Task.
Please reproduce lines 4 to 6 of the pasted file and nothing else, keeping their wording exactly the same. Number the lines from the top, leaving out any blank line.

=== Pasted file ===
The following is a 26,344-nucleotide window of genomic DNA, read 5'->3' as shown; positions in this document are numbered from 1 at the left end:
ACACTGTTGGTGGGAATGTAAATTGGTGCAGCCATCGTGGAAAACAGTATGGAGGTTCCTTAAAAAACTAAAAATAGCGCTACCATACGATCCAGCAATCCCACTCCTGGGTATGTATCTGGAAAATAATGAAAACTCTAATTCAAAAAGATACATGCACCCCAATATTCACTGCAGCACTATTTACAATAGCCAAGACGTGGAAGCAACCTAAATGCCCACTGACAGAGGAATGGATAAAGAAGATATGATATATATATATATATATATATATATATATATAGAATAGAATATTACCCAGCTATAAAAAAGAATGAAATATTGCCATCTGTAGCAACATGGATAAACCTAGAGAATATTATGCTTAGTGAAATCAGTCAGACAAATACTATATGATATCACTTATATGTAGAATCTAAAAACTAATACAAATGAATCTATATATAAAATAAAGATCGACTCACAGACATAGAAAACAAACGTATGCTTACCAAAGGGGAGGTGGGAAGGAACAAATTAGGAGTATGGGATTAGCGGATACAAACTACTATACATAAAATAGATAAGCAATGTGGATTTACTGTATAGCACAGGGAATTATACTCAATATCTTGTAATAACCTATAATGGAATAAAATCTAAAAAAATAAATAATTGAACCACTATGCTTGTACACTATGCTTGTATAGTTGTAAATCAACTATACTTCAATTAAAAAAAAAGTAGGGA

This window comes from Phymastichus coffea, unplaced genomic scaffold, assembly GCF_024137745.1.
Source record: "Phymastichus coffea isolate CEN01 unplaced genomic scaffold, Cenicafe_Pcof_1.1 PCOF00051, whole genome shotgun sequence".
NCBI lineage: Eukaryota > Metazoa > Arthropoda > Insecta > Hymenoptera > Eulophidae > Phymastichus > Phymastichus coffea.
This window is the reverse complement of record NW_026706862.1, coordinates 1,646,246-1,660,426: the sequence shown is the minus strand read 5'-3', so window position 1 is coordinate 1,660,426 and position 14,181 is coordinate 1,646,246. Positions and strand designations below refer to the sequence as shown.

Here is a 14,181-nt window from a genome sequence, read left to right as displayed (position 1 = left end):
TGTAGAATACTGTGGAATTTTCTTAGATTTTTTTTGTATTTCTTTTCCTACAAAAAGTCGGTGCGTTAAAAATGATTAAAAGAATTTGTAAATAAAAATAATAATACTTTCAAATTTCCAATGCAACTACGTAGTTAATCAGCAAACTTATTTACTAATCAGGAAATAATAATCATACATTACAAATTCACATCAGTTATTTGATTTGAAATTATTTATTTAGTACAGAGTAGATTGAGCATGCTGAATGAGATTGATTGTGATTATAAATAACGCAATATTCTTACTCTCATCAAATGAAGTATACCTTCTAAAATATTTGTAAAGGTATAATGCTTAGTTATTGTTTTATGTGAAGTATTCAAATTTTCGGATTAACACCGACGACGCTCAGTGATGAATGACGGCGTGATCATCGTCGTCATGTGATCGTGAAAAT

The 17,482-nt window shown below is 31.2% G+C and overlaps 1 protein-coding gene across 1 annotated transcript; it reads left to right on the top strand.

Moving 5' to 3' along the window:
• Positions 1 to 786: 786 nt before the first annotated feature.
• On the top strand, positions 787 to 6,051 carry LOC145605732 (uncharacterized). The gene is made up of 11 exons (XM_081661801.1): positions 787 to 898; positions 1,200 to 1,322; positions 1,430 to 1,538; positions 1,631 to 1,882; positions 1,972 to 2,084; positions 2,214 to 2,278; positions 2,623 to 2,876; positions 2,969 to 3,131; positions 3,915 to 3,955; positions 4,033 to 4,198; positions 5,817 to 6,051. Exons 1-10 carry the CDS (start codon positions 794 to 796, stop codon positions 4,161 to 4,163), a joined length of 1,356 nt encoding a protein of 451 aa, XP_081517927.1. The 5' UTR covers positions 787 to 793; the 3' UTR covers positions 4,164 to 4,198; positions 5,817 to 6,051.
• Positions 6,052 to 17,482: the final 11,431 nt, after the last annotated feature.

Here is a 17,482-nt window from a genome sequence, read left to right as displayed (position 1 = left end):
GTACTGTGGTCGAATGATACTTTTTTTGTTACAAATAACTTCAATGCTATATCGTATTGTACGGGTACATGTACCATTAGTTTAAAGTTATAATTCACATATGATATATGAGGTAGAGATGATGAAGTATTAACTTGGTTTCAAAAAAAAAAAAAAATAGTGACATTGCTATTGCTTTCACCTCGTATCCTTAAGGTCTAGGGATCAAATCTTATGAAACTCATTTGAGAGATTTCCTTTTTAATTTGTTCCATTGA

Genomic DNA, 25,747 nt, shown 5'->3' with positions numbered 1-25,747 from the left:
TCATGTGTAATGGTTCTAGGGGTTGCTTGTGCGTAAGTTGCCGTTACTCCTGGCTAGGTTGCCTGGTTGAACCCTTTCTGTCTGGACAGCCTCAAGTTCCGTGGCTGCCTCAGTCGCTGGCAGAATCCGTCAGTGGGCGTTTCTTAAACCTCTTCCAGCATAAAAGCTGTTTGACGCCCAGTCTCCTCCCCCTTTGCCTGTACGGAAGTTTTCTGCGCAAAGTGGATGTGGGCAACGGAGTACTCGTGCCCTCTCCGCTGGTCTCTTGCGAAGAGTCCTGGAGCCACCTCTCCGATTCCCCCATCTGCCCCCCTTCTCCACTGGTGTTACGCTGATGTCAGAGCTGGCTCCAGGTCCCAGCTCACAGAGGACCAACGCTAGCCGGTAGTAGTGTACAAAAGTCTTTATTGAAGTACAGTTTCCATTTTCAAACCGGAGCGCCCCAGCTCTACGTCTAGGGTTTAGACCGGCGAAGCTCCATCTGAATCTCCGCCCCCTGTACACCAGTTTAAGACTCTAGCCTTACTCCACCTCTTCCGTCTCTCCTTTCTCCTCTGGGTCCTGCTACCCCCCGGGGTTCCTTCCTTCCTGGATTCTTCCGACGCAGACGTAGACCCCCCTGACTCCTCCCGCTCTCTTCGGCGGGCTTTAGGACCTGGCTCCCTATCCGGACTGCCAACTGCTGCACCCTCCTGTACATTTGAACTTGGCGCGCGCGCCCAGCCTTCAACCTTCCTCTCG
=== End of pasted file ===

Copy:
Source record: "Phymastichus coffea isolate CEN01 unplaced genomic scaffold, Cenicafe_Pcof_1.1 PCOF00051, whole genome shotgun sequence".
NCBI lineage: Eukaryota > Metazoa > Arthropoda > Insecta > Hymenoptera > Eulophidae > Phymastichus > Phymastichus coffea.
This window is the reverse complement of record NW_026706862.1, coordinates 1,646,246-1,660,426: the sequence shown is the minus strand read 5'-3', so window position 1 is coordinate 1,660,426 and position 14,181 is coordinate 1,646,246. Positions and strand designations below refer to the sequence as shown.